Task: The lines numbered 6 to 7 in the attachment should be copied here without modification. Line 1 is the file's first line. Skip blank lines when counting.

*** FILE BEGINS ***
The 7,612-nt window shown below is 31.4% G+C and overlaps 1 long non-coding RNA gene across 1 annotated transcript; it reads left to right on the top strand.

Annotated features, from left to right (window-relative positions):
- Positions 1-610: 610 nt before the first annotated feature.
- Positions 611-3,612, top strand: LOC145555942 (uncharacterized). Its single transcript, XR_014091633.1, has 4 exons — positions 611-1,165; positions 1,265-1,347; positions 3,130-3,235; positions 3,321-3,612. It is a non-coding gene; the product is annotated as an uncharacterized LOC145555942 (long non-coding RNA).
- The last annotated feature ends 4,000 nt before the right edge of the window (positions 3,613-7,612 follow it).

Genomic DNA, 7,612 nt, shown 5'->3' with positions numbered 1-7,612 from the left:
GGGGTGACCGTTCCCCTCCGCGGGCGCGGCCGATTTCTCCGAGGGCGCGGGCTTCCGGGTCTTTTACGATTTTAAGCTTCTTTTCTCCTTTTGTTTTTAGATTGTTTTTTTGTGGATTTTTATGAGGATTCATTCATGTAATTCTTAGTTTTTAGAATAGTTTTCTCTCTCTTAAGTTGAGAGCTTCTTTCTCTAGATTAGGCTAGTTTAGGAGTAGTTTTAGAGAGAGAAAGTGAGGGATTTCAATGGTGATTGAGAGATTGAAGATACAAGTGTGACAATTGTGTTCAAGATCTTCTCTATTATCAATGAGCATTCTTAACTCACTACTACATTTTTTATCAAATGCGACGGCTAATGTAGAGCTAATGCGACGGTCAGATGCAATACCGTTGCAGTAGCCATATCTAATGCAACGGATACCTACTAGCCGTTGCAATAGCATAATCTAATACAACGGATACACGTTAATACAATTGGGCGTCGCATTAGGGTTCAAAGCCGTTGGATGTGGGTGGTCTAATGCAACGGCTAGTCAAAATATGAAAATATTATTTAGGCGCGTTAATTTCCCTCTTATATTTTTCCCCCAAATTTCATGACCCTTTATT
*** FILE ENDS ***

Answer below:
Genomic DNA, 7,612 nt, shown 5'->3' with positions numbered 1-7,612 from the left:
GGGGTGACCGTTCCCCTCCGCGGGCGCGGCCGATTTCTCCGAGGGCGCGGGCTTCCGGGTCTTTTACGATTTTAAGCTTCTTTTCTCCTTTTGTTTTTAGATTGTTTTTTTGTGGATTTTTATGAGGATTCATTCATGTAATTCTTAGTTTTTAGAATAGTTTTCTCTCTCTTAAGTTGAGAGCTTCTTTCTCTAGATTAGGCTAGTTTAGGAGTAGTTTTAGAGAGAGAAAGTGAGGGATTTCAATGGTGATTGAGAGATTGAAGATACAAGTGTGACAATTGTGTTCAAGATCTTCTCTATTATCAATGAGCATTCTTAACTCACTACTACATTTTTTATCAAATGCGACGGCTAATGTAGAGCTAATGCGACGGTCAGATGCAATACCGTTGCAGTAGCCATATCTAATGCAACGGATACCTACTAGCCGTTGCAATAGCATAATCTAATACAACGGATACACGTTAATACAATTGGGCGTCGCATTAGGGTTCAAAGCCGTTGGATGTGGGTGGTCTAATGCAACGGCTAGTCAAAATATGAAAATATTATTTAGGCGCGTTAATTTCCCTCTTATATTTTTCCCCCAAATTTCATGACCCTTTATT